IBM’s Bulk Process Alliance – which includes Chartered Semiconductor, Globalfoundries, IBM, Infineon Technologies, Samsung Electronics and ST Microelectronics – on Thursday said that that it would start making chips using low power 28nm fabrication process with high-K metal gate (HKMG) dielectrics in the second half of 2010.
“Through this collaboration, IBM and its alliance partners are helping to accelerate development of next-generation technology to achieve high-performance, energy-efficient chips at the 28nm process level, maintaining our focus on technology leadership for our clients and partners.” said Gary Patton, vice president for IBM’s semiconductor research and development center.
This announcement represents an extension of existing joint development agreements, and further progression in the technology offerings of the alliance partners, building on the success of earlier joint development work in 32nm HKMG technology.
A 28nm low-power technology evaluation kit was previously made available in December 2008 to early access clients, followed by release in March 2009 of an evaluation kit for open access to the general marketplace. Early risk production is anticipated in the second half of 2010.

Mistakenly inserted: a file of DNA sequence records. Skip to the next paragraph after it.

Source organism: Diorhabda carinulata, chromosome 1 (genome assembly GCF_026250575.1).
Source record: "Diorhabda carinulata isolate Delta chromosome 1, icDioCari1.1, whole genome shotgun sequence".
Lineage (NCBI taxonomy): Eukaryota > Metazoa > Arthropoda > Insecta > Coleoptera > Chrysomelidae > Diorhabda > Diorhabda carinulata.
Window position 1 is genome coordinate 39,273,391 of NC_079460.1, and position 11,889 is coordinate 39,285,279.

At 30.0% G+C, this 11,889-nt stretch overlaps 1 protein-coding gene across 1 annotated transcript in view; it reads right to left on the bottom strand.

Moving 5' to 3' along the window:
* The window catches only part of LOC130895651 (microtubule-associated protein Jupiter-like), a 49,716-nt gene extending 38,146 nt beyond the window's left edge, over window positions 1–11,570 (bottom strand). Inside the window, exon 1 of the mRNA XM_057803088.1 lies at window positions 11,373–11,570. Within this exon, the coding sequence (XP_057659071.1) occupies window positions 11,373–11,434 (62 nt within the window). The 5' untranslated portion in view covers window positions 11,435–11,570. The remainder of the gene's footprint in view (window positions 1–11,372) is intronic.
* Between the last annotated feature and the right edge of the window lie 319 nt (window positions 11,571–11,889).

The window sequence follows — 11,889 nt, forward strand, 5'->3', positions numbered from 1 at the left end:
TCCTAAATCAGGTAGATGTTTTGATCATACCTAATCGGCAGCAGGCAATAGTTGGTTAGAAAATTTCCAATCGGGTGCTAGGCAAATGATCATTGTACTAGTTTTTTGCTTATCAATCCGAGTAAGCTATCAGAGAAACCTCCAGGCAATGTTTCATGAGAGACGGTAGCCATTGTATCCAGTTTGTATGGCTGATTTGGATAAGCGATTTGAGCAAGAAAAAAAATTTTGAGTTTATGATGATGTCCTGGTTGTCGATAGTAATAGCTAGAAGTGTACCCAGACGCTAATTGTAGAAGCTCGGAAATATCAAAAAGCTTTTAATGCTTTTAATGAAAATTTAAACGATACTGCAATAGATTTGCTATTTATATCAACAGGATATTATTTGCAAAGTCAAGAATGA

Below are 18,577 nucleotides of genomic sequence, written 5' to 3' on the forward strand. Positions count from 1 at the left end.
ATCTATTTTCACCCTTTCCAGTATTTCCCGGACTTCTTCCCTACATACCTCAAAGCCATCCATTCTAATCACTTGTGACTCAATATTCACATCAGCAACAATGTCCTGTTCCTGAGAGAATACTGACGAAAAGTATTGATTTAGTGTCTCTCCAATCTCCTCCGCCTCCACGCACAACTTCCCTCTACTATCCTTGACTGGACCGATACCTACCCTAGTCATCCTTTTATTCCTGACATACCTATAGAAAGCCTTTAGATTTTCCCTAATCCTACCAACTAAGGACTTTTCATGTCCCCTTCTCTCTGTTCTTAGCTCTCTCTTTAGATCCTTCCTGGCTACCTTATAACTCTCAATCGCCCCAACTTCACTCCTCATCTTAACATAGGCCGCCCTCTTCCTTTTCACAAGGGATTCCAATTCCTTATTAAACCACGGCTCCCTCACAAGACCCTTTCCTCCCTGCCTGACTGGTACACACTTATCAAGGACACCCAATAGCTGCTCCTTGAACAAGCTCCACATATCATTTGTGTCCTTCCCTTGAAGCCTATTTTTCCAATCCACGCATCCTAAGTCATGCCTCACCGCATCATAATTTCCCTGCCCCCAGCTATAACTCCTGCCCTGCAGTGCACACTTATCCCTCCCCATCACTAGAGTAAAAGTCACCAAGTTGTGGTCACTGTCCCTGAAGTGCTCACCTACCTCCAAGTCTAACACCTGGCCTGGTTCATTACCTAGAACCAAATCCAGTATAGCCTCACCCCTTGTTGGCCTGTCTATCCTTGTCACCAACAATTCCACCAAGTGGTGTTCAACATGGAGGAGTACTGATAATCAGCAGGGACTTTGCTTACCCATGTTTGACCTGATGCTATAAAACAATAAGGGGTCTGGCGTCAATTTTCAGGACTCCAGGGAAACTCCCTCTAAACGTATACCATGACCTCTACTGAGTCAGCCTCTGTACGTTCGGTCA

“We see 28nm is a important cross-over node (along with 32nm) in third-party customer acquisition with tremendous interest from prospective customers. 28nm low power technology in particular is ideally suited to areas like wireless and consumer electronics,” said Jon Carvill, director of corporate communications at Globalfoundries.
Earlier this week a vice president of Globalfoundries said in an interview with X-bit labs that 32nm/28nm process technologies will be used to make graphics processing units for ATI, graphics products group of Advanced Micro Devices.
The low-power, 28nm technology platform can provide power-performance and time-to-market advantages for producers of a broad range of power-sensitive mobile and consumer electronics applications, including the fast-growing mobile Internet device market segment. The favorable leakage characteristics of the HKMG technology result in optimized battery life for the next generation of mobile products.
“It further strengthens our ability to compete and win in the graphics business – which is an industry that has embraced half nodes for some time. We plan to accept 28nm designs in 2H10 in Fab 1 in Dresden with production shortly thereafter,” said Mr. Carvill.